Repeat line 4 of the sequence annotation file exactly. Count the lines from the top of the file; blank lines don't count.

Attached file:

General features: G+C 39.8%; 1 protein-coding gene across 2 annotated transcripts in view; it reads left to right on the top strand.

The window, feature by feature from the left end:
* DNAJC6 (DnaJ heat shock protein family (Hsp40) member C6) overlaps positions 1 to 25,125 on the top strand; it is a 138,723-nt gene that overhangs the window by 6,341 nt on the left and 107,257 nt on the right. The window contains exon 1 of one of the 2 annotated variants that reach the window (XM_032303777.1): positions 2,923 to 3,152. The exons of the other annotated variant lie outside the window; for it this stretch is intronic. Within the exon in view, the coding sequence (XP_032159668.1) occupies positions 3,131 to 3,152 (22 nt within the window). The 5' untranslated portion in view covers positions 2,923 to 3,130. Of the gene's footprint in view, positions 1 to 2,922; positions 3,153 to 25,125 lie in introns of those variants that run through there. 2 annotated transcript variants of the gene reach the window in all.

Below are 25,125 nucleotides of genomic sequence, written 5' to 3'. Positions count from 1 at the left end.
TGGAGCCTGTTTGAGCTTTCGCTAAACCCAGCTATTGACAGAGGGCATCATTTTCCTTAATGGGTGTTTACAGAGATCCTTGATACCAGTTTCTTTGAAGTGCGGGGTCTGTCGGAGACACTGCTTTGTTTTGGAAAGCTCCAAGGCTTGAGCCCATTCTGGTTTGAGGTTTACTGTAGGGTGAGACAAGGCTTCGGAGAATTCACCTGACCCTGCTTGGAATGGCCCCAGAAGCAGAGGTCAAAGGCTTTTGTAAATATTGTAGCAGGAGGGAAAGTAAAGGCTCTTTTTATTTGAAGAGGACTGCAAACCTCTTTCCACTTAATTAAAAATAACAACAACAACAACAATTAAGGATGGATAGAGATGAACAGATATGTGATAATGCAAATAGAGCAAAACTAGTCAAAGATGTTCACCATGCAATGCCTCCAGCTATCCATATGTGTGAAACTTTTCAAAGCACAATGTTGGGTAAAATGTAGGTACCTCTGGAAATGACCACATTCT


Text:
Below are 25,125 nucleotides of genomic sequence, written 5' to 3'. Positions count from 1 at the left end.